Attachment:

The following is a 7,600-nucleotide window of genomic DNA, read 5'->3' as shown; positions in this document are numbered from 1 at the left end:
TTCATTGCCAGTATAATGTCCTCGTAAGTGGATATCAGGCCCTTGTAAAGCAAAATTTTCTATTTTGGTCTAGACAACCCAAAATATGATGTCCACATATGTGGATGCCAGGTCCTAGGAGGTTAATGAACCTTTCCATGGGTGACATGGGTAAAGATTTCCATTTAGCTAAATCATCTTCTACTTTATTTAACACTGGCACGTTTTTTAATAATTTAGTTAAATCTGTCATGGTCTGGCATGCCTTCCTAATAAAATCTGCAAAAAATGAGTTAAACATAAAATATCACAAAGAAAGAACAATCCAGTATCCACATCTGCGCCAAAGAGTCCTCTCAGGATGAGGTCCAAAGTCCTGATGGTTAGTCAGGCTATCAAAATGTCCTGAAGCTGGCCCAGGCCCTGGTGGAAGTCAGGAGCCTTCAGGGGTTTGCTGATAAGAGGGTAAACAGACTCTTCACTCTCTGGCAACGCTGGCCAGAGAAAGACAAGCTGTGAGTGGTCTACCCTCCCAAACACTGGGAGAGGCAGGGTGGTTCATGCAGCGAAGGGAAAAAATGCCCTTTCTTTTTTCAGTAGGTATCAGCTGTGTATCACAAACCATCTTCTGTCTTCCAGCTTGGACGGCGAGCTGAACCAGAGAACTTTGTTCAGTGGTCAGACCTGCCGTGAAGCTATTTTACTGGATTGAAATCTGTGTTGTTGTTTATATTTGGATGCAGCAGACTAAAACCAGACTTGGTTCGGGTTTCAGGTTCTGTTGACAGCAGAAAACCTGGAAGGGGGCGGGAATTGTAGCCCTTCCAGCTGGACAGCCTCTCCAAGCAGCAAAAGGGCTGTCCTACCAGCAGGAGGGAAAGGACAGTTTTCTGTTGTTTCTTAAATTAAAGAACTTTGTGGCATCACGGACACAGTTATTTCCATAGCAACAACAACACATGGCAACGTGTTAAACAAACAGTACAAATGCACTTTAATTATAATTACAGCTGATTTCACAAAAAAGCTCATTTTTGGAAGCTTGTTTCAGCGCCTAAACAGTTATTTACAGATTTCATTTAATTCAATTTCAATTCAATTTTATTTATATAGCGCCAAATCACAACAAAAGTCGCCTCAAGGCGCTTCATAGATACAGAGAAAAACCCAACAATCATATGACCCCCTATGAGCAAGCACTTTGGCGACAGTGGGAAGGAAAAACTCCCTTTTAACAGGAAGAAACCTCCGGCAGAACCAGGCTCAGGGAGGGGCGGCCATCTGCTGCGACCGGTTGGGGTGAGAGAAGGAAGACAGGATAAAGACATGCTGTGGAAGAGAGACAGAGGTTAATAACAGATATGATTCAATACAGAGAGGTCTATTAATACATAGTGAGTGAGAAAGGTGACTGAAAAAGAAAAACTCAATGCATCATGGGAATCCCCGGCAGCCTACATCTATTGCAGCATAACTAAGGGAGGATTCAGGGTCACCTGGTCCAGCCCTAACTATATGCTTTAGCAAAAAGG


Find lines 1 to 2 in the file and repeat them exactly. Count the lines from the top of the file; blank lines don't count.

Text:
The following is a 7,600-nucleotide window of genomic DNA, read 5'->3' as shown; positions in this document are numbered from 1 at the left end:
TTCATTGCCAGTATAATGTCCTCGTAAGTGGATATCAGGCCCTTGTAAAGCAAAATTTTCTATTTTGGTCTAGACAACCCAAAATATGATGTCCACATATGTGGATGCCAGGTCCTAGGAGGTTAATGAACCTTTCCATGGGTGACATGGGTAAAGATTTCCATTTAGCTAAATCATCTTCTACTTTATTTAACACTGGCACGTTTTTTAATAATTTAGTTAAATCTGTCATGGTCTGGCATGCCTTCCTAATAAAATCTGCAAAAAATGAGTTAAACATAAAATATCACAAAGAAAGAACAATCCAGTATCCACATCTGCGCCAAAGAGTCCTCTCAGGATGAGGTCCAAAGTCCTGATGGTTAGTCAGGCTATCAAAATGTCCTGAAGCTGGCCCAGGCCCTGGTGGAAGTCAGGAGCCTTCAGGGGTTTGCTGATAAGAGGGTAAACAGACTCTTCACTCTCTGGCAACGCTGGCCAGAGAAAGACAAGCTGTGAGTGGTCTACCCTCCCAAACACTGGGAGAGGCAGGGTGGTTCATGCAGCGAAGGGAAAAAATGCCCTTTCTTTTTTCAGTAGGTATCAGCTGTGTATCACAAACCATCTTCTGTCTTCCAGCTTGGACGGCGAGCTGAACCAGAGAACTTTGTTCAGTGGTCAGACCTGCCGTGAAGCTATTTTACTGGATTGAAATCTGTGTTGTTGTTTATATTTGGATGCAGCAGACTAAAACCAGACTTGGTTCGGGTTTCAGGTTCTGTTGACAGCAGAAAACCTGGAAGGGGGCGGGAATTGTAGCCCTTCCAGCTGGACAGCCTCTCCAAGCAGCAAAAGGGCTGTCCTACCAGCAGGAGGGAAAGGACAGTTTTCTGTTGTTTCTTAAATTAAAGAACTTTGTGGCATCACGGACACAGTTATTTCCATAGCAACAACAACACATGGCAACGTGTTAAACAAACAGTACAAATGCACTTTAATTATAATTACAGCTGATTTCACAAAAAAGCTCATTTTTGGAAGCTTGTTTCAGCGCCTAAACAGTTATTTACAGATTTCATTTAATTCAATTTCAATTCAATTTTATTTATATAGCGCCAAATCACAACAAAAGTCGCCTCAAGGCGCTTCATAGATACAGAGAAAAACCCAACAATCATATGACCCCCTATGAGCAAGCACTTTGGCGACAGTGGGAAGGAAAAACTCCCTTTTAACAGGAAGAAACCTCCGGCAGAACCAGGCTCAGGGAGGGGCGGCCATCTGCTGCGACCGGTTGGGGTGAGAGAAGGAAGACAGGATAAAGACATGCTGTGGAAGAGAGACAGAGGTTAATAACAGATATGATTCAATACAGAGAGGTCTATTAATACATAGTGAGTGAGAAAGGTGACTGAAAAAGAAAAACTCAATGCATCATGGGAATCCCCGGCAGCCTACATCTATTGCAGCATAACTAAGGGAGGATTCAGGGTCACCTGGTCCAGCCCTAACTATATGCTTTAGCAAAAAGG